Why Lizzo Great: 2019 Artist Of The Year

2019. I’d understand if you spent the year in your bed curled up in the fetal position, shutting out the world, gorging on gluten. That sounds like a splendid idea, as the year was an endless barrage of horror. Mass shootings, human rights abuses, fires, forced family separations, suicide bombers, extreme weather, bald-faced racism, the US government keeping children in cages, wars, unscrupulous politicians, sexual assaults, and a Jonas Brothers reunion. It’s enough to push someone over the edge. Coupling all that with my personal issues of anxiety, diminishing self-confidence, uncertainty about my future, feelings of isolation and helplessness, and a desire to spend my days in my bed curled up in the fetal position gorging on gluten, and it’s clear I could use a therapist.

Lizzo is 100% that shrink. She told me “You know you’re a star, you can touch the sky. I know it’s hard but you have to try.” She advised me to “Boss up and change your life; you can have it all, no sacrifice.” She said “it’s time to focus on you.” She convinced me to “Keep pushing like ay-yi-yi.” I’ll admit I don’t know how ay-yi-yi pushes, though it sounded like good advice. “Go on, dust your shoulders off, keep it moving,” she told me at more than one session, and I did. I said to her “Dr. Lizzo, I envy you. You’re so smart and so cute!” You know what she said? You know what she said. “That’s cool, baby, so is you.” That’s how she rolls.

Lizzo made my 2019 infinitely better. I sing along with her songs and for those three or four minutes, my feelings of anxiety and low self-worth subside and I feel good as hell.

Years ago Chris Rock had a routine about how nobody likes who they are except fat black women. Said Chris a fat black woman doesn’t care what you think. She’s getting done up and going out on Friday night. That’s Lizzo, though it must be said that being a fat black woman doesn’t inherently make one self-confident. Not seeing people who look like you represented in ads or in the arts can make someone feel there is something wrong with them. For Lizzo, add to that being broke and living in her car. Add losing her father, who encouraged her flute playing and was extremely supportive of her musical pursuits, when she was 21. Add years of releasing music that mostly went unheard, and her struggles with depression are more understandable than the self-confident star with whom we’re now familiar. The realization that she’s not going to look like the women in ads and the advice from her producer to make music for herself and not the world at large helped flip her mindset. Lizzo has been and is on the road to self-love and wants all of us to be on that road. She wants people to love the person they see in the mirror. In a culture where people are jealous of others who have more “likes” or followers, where people get dragged for expressing an opinion that not everyone shares, Lizzo tells us that we are more than okay being who we are. As she said at this year’s MTV Awards, “It’s hard to love yourself in a world that doesn’t love you back, am I right? So I want to take this opportunity right now to just feel good as hell. Because you deserve to feel good as hell.”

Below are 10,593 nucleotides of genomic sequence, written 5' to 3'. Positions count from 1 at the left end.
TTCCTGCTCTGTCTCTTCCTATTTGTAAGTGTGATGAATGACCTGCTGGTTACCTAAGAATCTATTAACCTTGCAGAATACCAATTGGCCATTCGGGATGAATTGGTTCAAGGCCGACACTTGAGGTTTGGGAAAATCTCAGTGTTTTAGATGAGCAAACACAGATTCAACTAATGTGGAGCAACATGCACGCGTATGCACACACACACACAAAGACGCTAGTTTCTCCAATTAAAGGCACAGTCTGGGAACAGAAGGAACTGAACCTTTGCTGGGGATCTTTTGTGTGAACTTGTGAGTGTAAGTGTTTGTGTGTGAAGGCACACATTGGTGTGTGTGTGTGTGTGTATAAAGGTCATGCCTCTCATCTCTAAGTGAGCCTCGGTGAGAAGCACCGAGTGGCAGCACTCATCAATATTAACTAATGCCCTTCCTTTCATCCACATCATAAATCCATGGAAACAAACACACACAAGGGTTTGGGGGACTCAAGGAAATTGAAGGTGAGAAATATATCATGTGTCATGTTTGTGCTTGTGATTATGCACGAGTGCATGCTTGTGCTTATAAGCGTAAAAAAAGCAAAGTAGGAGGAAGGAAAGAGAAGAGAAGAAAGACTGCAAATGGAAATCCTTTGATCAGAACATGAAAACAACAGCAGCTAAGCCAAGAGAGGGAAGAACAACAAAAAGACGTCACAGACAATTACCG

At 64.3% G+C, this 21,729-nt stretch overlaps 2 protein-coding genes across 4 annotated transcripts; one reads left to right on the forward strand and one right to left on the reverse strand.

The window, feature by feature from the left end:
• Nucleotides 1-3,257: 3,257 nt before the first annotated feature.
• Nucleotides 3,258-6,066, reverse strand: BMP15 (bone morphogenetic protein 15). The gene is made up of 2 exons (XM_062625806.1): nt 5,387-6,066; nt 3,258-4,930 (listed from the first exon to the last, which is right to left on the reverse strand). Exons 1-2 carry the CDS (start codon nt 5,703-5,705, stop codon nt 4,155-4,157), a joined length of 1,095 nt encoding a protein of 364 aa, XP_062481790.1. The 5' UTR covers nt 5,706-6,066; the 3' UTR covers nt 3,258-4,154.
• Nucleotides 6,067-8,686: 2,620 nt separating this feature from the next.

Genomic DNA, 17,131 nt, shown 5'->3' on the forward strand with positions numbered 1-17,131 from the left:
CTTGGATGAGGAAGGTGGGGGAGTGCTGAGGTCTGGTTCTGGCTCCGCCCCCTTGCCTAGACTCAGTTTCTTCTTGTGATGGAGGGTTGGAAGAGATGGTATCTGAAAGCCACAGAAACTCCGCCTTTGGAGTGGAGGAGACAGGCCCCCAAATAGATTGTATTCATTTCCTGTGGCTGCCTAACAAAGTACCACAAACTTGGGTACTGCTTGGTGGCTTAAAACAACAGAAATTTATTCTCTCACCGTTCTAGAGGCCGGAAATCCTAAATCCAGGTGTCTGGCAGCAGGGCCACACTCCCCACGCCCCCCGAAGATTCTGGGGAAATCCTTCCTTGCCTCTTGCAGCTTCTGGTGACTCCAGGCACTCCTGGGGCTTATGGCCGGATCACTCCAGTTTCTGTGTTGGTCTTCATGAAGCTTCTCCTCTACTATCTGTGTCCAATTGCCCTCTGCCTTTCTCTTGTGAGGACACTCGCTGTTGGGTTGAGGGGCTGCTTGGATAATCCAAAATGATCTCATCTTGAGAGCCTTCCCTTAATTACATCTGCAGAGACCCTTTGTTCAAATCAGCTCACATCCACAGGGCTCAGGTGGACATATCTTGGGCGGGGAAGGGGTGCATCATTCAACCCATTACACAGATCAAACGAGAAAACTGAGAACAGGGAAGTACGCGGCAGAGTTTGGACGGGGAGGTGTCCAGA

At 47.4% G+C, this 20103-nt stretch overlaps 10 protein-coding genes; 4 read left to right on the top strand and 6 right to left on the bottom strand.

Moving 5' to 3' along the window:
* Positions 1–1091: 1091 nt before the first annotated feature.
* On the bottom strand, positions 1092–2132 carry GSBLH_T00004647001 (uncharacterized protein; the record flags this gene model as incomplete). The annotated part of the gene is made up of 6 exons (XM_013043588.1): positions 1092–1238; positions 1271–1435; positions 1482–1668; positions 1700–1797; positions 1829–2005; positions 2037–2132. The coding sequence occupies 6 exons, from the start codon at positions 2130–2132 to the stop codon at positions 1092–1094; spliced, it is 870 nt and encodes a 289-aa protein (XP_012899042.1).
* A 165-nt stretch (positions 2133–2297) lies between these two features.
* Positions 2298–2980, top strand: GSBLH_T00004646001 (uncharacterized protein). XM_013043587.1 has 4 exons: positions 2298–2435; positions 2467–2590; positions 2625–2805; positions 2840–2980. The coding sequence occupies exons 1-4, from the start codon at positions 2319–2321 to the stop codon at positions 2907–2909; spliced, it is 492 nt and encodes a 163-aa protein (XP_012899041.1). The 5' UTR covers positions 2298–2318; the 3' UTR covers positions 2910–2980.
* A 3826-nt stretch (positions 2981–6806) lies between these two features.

If you’ve made it this far in 2019 (if you’ve made it this far in this blog post!) without being exposed to Lizzo (or having Lizzo expose herself to you), here’s a few things to know: 1) she’s a fat black woman, and none of those descriptors are negatives; 2) her album Cuz I Love You was released in April and peaked on the Billboard 200 at #4; 3) her single “Truth Hurts,” released in 2017, hit #1 on the Billboard Hot 100 this past September; 4) her single “Good as Hell,” released in 2016, currently stands at #3 on the Billboard Hot 100; and 5) she’s my artist of the year, having spent a staggering 22 weeks at #1 on Glenn’s Ten, the only chart that really matters.

Other tidbits about Lizzo: She’s been playing the flute since sixth grade and went to the University of Houston to study classical music on a music scholarship; while she was living in Minneapolis earlier this decade, Prince invited her group GRRRL PRTY to perform at his Paisley Park compound and on his album Plectrumelectrum; she received eight Grammy Award nominations this year, more than any other artist; in 2014, Time magazine named her an artist to watch; in 2019, Time magazine named her Entertainer of the Year.

There is a Lizzo playlist at the end of this post. Check it out, though I should note that she sometimes uses a certain word that starts with “n” (not nectarine) and a certain word that starts with “b” (not broccolini).

I heard someone say that the only reason Lizzo is so successful is because of her size. Right. Society places so much pressure on women, particularly in entertainment, to become and stay heavy. That’s why the pop chart is full of plus-size women. Nectarine, please, the broccolini has talent! She can sing. She can write. She can rap. She can twerk. She can play the flute. She can twerk and play the flute at the same time. In your face, James Galway! On top of that, she’s charming. She’s intelligent. She’s funny. She’s my therapist. She’s my cheerleader. She’s my rabbi, my role model, and my best friend. She empowers me. I’ll just come out and say it – I’m proud to be a Lizbian.

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